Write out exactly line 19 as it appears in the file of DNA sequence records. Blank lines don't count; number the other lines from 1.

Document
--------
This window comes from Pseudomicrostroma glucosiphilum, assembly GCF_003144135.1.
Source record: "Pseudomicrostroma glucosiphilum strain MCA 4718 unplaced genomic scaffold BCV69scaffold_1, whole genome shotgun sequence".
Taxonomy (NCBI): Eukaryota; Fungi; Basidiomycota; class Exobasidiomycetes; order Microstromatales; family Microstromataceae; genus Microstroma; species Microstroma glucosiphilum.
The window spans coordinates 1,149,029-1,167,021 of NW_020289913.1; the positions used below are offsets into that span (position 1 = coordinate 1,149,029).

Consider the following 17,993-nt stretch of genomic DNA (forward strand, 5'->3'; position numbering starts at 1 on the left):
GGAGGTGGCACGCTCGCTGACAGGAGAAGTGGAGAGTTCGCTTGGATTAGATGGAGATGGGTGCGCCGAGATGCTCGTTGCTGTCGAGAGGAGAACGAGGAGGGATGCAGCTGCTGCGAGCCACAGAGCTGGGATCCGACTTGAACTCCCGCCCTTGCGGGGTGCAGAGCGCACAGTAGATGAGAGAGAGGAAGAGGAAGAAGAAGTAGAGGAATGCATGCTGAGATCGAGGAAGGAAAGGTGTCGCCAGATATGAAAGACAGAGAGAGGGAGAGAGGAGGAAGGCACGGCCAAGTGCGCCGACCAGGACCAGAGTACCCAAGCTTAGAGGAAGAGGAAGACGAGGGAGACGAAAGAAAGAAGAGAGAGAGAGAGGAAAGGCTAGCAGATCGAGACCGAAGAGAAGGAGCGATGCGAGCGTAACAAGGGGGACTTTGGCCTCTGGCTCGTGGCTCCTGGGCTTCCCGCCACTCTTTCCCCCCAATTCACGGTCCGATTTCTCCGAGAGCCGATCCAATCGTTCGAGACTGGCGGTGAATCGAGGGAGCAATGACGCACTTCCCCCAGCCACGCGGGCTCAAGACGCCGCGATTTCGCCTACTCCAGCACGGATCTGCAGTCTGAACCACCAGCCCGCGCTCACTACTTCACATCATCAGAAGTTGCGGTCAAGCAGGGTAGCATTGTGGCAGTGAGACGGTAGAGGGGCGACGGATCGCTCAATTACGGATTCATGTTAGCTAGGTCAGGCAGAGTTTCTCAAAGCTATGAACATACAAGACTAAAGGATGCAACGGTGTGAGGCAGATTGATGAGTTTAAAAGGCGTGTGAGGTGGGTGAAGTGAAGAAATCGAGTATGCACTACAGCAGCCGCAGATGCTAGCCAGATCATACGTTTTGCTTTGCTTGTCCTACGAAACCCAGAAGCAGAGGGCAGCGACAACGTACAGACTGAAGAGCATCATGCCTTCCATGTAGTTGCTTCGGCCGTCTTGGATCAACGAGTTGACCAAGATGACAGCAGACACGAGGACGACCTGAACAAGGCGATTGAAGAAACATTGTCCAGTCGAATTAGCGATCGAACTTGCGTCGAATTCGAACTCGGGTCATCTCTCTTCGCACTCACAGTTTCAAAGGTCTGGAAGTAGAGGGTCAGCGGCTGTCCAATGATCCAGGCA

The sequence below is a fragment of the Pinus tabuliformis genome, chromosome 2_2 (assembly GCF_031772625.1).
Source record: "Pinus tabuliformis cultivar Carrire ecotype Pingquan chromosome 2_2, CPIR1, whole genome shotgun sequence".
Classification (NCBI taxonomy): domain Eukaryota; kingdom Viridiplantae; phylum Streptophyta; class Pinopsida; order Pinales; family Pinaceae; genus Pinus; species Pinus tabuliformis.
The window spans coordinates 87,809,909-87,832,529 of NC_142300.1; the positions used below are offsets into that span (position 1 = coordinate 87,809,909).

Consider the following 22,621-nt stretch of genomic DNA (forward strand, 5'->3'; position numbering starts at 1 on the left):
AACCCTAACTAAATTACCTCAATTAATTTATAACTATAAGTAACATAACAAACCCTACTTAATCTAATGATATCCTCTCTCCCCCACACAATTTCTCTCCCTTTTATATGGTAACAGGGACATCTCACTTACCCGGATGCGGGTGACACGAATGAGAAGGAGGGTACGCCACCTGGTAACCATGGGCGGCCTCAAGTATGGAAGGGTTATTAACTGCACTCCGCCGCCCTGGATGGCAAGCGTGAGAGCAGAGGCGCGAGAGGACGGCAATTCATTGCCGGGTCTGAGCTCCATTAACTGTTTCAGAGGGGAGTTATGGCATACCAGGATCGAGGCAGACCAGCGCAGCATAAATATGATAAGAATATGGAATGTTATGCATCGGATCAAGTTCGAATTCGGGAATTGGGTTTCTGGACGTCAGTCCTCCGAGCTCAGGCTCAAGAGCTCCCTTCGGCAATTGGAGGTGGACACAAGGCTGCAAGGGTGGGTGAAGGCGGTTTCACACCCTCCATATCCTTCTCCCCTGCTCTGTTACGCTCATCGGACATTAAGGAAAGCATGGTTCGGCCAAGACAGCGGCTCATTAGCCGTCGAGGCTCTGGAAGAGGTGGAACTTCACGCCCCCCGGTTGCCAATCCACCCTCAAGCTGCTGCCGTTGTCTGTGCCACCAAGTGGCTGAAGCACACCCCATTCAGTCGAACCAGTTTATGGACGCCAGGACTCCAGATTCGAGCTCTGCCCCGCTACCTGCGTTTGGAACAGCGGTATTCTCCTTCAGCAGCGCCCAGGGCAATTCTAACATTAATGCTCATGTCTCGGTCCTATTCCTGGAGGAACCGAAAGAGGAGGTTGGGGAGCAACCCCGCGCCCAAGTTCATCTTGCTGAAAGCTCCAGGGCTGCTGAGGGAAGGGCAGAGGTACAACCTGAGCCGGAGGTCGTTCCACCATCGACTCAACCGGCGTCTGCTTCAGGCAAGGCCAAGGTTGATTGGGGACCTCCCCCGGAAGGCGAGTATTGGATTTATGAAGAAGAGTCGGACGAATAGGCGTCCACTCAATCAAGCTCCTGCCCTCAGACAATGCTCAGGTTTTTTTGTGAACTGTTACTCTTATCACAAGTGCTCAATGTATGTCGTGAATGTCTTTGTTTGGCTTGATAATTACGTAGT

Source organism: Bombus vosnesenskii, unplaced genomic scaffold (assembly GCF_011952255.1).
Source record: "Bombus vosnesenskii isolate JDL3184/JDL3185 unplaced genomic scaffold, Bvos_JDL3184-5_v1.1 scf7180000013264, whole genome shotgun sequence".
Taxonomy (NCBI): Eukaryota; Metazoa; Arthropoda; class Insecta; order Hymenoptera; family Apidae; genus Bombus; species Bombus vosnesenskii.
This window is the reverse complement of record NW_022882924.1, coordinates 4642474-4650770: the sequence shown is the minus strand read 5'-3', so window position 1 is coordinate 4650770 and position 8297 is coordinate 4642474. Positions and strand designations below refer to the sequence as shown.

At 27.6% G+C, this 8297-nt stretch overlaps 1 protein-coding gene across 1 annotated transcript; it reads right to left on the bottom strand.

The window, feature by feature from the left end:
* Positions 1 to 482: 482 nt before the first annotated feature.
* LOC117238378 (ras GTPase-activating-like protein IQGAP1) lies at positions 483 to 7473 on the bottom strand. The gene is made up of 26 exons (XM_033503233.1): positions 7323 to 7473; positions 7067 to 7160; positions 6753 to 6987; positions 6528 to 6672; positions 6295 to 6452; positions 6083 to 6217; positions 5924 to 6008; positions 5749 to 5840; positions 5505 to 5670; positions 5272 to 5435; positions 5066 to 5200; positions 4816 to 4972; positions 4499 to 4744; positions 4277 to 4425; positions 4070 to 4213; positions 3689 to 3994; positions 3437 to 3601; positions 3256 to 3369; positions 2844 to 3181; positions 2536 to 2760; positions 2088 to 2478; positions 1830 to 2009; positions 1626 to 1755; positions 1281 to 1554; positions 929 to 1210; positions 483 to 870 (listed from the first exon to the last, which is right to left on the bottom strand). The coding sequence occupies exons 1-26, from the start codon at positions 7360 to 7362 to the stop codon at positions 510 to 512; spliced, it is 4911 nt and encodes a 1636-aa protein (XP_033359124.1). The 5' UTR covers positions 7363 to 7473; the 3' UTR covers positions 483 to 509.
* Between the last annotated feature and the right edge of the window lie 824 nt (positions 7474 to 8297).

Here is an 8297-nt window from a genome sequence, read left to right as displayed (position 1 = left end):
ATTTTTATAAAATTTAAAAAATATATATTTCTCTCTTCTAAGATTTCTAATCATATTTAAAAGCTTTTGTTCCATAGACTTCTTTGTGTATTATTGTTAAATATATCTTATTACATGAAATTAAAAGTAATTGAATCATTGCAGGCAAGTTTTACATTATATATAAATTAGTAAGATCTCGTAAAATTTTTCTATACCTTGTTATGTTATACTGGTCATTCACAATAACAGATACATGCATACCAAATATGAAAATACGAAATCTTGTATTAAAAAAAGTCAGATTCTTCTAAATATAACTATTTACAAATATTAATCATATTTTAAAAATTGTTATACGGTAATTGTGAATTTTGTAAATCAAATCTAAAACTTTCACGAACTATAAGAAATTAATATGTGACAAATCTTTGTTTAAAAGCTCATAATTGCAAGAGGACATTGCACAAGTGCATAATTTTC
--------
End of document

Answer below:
* Positions 1 to 482: 482 nt before the first annotated feature.